The Blob

Did you know there’s an organism that doesn’t have a mouth but can eat, no limbs or muscles but can move, and no brain but can learn and pass on information to its offspring? It isn’t some exotic underwater oceanic being. You’ve probably already passed this physarum polycephalum while camping or walking through the woods. It is an amoeba, more commonly known as slime mold. The bright yellow glob is a huge, single-cell organism containing millions of nuclei. You can find it growing just about anywhere in the woods, ingesting bacteria, fungal spores, and other small protozoa. This mold has received a lot of attention since being displayed at the Paris Zoological Park in 2019. Many are calling this species “The Blob.'' It has baffled scientists, as it can’t be classified as a plant, animal, or fungus of the monophyletic grouping, which is a group of organisms descended from a single ancestor. Instead, Physarum Polysarum polycephalum is put into a polyphyly grouping, categorizing organisms that do not include a common ancestor. Think of it as a miscellaneous grouping humans need to organize the natural world. What makes this slime so interesting is its intelligence and ability to learn without evidence of a brain.

This species has been studied many times over the years, with some amazing discoveries. However, there are a few things that stand out to me:

  • A few studies were conducted at Hokkaido University in Japan in 2010. One experiment was performed by placing the blob in a tray of agar, which is a jelly-like substance largely used in the laboratory to help both feed and grow bacteria. The idea was this blob would represent Tokyo, and researchers added 36 oat flakes representing the locations of other major cities in the area. The mold would then forage by sending out its branches (also known as plasmodia) from its central location to find all the oat flakes. This process can take a while, as it can only move a few centimeters an hour. The slime spread out as it sensed the food but, once located, it began to contract, leaving spindly veins of thicker, slimy branches that most efficiently connected the whole to the food. They compared these branches to the actual Tokyo Rail System; it was strikingly similar. The design process of the Tokyo subway system focused firmly on determining the most efficient routes possible. Something that took thousands of human engineers to work out was quickly and easily mapped out by an organism that has essentially no brain.
  • Another study conducted at Hokkaido University discovered that physarum has event anticipation. They found this by making the environment of the physarum cold for 60-minute intervals. The mold anticipated the pattern and reacted to the expected conditions by shrinking. This result was recreated at 30 and 90-minute intervals.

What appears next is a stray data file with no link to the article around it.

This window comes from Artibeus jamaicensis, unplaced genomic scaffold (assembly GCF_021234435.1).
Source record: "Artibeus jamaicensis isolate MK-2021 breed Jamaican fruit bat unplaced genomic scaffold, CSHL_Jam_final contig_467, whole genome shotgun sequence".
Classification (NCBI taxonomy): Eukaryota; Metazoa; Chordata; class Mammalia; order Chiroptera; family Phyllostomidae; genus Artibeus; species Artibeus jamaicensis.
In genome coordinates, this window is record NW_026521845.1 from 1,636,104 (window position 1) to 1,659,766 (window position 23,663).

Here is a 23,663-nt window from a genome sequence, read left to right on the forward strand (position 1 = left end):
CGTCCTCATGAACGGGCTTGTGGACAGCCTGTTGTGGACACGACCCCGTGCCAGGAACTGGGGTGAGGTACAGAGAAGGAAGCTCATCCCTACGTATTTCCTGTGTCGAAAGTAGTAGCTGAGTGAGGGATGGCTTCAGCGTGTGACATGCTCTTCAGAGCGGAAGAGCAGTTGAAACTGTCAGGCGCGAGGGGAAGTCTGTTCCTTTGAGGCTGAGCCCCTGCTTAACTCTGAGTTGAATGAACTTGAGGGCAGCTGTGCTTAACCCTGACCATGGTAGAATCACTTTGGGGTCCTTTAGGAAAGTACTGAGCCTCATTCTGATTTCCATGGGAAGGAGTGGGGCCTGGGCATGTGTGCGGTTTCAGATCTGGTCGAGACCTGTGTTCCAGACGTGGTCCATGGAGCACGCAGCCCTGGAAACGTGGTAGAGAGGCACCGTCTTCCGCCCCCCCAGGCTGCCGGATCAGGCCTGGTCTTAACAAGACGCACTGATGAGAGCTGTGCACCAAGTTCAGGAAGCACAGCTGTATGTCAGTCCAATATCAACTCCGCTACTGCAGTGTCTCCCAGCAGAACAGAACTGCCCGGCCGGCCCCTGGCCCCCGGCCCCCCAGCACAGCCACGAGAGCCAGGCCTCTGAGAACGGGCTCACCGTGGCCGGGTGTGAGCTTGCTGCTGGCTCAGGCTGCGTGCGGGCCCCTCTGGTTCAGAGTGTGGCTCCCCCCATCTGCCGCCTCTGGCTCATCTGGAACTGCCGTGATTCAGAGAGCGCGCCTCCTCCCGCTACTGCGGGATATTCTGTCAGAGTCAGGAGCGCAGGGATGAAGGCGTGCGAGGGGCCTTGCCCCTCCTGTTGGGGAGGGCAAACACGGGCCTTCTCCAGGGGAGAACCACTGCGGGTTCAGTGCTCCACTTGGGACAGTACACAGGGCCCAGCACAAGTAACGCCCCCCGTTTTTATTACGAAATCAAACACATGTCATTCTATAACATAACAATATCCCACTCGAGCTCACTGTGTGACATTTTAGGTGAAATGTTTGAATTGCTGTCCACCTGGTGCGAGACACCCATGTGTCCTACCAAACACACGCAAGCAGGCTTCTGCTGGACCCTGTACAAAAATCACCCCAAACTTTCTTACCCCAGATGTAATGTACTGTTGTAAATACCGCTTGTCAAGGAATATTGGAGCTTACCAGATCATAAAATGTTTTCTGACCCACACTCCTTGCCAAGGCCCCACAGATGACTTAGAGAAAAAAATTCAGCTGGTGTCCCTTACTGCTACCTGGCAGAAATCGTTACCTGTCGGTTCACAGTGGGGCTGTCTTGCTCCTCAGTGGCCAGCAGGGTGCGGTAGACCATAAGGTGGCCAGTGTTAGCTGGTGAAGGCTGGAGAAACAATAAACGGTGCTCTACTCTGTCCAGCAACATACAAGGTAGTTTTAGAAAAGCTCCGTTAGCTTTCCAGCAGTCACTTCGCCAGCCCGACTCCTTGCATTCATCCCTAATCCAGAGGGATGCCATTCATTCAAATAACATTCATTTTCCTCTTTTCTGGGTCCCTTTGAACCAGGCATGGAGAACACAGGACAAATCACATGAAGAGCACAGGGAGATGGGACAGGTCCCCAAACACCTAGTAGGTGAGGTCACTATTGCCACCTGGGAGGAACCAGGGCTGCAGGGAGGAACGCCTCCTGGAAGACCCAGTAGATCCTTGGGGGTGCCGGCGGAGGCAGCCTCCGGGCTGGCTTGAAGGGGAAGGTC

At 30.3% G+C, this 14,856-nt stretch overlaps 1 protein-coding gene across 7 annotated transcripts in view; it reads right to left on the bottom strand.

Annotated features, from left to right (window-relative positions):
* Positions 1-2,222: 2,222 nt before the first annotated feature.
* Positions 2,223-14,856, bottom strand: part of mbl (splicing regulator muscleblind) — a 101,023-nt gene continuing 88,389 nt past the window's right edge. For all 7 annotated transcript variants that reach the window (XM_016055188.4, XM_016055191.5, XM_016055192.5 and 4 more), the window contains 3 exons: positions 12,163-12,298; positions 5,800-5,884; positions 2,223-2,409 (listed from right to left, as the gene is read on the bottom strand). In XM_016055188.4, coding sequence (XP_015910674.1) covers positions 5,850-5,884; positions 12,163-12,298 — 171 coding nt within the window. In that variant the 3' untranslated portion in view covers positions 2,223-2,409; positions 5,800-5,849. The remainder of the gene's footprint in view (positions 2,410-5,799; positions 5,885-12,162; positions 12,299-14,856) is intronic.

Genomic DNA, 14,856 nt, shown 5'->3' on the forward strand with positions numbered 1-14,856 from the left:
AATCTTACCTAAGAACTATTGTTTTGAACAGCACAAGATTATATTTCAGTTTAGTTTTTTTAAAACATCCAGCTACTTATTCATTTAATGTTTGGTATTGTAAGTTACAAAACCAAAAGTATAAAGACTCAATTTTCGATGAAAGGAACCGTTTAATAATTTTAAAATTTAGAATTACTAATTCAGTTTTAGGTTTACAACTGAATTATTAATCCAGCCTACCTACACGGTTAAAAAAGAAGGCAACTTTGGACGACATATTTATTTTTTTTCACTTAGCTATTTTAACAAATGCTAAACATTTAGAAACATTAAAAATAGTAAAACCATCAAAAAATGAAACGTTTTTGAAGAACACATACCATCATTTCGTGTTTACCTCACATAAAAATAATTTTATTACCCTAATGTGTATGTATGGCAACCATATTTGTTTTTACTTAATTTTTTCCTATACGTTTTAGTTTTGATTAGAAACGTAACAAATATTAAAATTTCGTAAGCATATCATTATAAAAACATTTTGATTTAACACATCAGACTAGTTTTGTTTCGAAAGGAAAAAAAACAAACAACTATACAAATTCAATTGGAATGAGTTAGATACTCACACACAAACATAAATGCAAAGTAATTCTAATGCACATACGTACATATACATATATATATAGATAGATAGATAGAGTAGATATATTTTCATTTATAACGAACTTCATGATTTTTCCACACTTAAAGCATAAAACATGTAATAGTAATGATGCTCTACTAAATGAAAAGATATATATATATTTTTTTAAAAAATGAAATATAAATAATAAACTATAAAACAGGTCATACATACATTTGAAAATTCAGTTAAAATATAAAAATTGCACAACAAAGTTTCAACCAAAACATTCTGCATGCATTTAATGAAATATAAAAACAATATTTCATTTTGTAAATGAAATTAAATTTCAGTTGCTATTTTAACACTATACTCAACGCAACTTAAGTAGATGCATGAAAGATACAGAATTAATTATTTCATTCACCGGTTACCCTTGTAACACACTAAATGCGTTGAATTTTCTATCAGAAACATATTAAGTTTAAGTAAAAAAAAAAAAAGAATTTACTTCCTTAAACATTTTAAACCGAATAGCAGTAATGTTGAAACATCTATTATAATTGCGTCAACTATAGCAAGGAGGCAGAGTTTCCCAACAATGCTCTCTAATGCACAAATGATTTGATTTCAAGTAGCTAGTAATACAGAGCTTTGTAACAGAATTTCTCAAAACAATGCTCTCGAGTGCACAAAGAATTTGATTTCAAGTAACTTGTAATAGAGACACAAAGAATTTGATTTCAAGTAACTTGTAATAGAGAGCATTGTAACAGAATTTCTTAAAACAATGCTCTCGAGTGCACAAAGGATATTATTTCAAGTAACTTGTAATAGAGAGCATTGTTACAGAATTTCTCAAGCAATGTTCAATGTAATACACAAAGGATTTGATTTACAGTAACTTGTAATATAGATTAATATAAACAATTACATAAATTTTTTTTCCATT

• Studies have also been conducted utilizing mazes. Anyone can recreate it with the correct supplies. An oat flake is placed at the separate exits of the maze. The plasmodia expand and forage through the maze, finding the most efficient way to the food. It then contracts, leaving only the plasmodium plasmodia that has connected to the food. Here’s the cool part — it remembers the route. If the mold is taken out and placed in the maze later, it forms that same route to the ends.
  • Researchers at the Centre on Animal Cognition published their study in 2016. These slime molds were trained to move past harmless substances that repelled them from their food. The study had 2,000 slime molds cross a bridge with salt, becoming habituated, while another 2,000 slime molds would cross a bridge without salt, making them the control. Once the habituated slime was trained, they were grouped into habituated, controlled, and mixed pairs. The slime molds would merge when they came into contact. The scientists then put the new, fused slime molds back to cross the salt-covered bridges. To their amazement, they observed the mixed slime molds moved just as fast as the habituated pairs, suggesting the slime shared the knowledge once they fused. It didn’t matter how many were merged together. As long as one habituated slime mold was part of the fusion, they were able to move across the salt-covered bridge quickly.

 

 

References/citations:

  • “Monophyletic, Polyphyletic, & Paraphyletc Taxa.” Www.mun.ca, 2012, www.mun.ca/biology/scarr/Taxon_types.htm. ‌
  • “Brainless Slime Mold Organism Can Learn and Teach, Study Shows.” The Science Explorer, thescienceexplorer.com/nature/brainless-slime-mold-organism-can-learn-and-teach-study-shows. Accessed 2 July 2021. ‌
  • “Eight Smart Things Slime Molds Can Do without a Brain.” Www.pbs.org, www.pbs.org/wgbh/nova/article/slime-mold-smart-brainless-cognition/.
  • “Slime Mould Attacks Simulates Tokyo Rail Network.” Discover Magazine, www.discovermagazine.com/technology/slime-mould-attacks-simulates-tokyo-rail-network. Accessed 2 July 2021.
  • “Many-Headed Slime Mold.” Project Noah, www.projectnoah.org/spottings/7285929. Accessed 2 July 2021.
  • “This Pulsating Slime Mold Comes in Peace (Ft. It’s Okay to Be Smart) | Deep Look.” YouTube, 19 Apr. 2016, www.youtube.com/watch?v=Nx3Uu1hfl6Q. Accessed 18 Dec. 2019. ‌ SciShow.
  • “Slime Mold: A Brainless Blob That Seems Smart.” YouTube, 27 July 2017, www.youtube.com/watch?v=mOI-JlNcDVs. Accessed 29 Mar. 2021. ‌
  • “Slime Molds: When Micro Becomes Macro.” Www.youtube.com, www.youtube.com/watch?v=elqwn7k2Wwk.

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